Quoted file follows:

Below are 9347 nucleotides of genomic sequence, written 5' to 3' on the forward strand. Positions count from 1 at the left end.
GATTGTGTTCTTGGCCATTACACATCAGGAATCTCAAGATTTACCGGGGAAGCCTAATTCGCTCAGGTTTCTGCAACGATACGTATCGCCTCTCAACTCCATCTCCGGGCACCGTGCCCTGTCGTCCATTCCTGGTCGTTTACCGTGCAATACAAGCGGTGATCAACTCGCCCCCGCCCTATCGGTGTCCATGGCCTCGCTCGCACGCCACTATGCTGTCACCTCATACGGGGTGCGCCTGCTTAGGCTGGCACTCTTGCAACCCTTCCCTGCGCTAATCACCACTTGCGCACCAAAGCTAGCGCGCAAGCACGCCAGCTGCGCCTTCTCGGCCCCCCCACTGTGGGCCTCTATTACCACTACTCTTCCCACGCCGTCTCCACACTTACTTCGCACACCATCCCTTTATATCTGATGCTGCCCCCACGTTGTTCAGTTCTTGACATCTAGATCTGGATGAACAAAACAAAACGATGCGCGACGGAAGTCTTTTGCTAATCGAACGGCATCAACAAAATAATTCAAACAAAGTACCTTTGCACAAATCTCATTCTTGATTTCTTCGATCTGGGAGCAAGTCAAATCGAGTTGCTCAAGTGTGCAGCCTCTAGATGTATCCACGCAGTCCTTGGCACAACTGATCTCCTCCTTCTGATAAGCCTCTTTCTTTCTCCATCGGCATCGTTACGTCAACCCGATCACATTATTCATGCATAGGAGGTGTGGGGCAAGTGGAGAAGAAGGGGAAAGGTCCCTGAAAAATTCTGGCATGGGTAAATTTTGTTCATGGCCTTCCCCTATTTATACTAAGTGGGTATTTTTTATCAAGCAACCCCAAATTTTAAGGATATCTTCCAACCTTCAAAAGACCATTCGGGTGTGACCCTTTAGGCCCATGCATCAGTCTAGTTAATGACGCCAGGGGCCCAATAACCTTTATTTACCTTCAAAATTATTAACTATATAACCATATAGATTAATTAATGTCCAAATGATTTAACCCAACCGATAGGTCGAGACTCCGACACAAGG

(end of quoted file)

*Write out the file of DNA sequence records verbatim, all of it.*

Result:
Below are 9347 nucleotides of genomic sequence, written 5' to 3' on the forward strand. Positions count from 1 at the left end.
GATTGTGTTCTTGGCCATTACACATCAGGAATCTCAAGATTTACCGGGGAAGCCTAATTCGCTCAGGTTTCTGCAACGATACGTATCGCCTCTCAACTCCATCTCCGGGCACCGTGCCCTGTCGTCCATTCCTGGTCGTTTACCGTGCAATACAAGCGGTGATCAACTCGCCCCCGCCCTATCGGTGTCCATGGCCTCGCTCGCACGCCACTATGCTGTCACCTCATACGGGGTGCGCCTGCTTAGGCTGGCACTCTTGCAACCCTTCCCTGCGCTAATCACCACTTGCGCACCAAAGCTAGCGCGCAAGCACGCCAGCTGCGCCTTCTCGGCCCCCCCACTGTGGGCCTCTATTACCACTACTCTTCCCACGCCGTCTCCACACTTACTTCGCACACCATCCCTTTATATCTGATGCTGCCCCCACGTTGTTCAGTTCTTGACATCTAGATCTGGATGAACAAAACAAAACGATGCGCGACGGAAGTCTTTTGCTAATCGAACGGCATCAACAAAATAATTCAAACAAAGTACCTTTGCACAAATCTCATTCTTGATTTCTTCGATCTGGGAGCAAGTCAAATCGAGTTGCTCAAGTGTGCAGCCTCTAGATGTATCCACGCAGTCCTTGGCACAACTGATCTCCTCCTTCTGATAAGCCTCTTTCTTTCTCCATCGGCATCGTTACGTCAACCCGATCACATTATTCATGCATAGGAGGTGTGGGGCAAGTGGAGAAGAAGGGGAAAGGTCCCTGAAAAATTCTGGCATGGGTAAATTTTGTTCATGGCCTTCCCCTATTTATACTAAGTGGGTATTTTTTATCAAGCAACCCCAAATTTTAAGGATATCTTCCAACCTTCAAAAGACCATTCGGGTGTGACCCTTTAGGCCCATGCATCAGTCTAGTTAATGACGCCAGGGGCCCAATAACCTTTATTTACCTTCAAAATTATTAACTATATAACCATATAGATTAATTAATGTCCAAATGATTTAACCCAACCGATAGGTCGAGACTCCGACACAAGG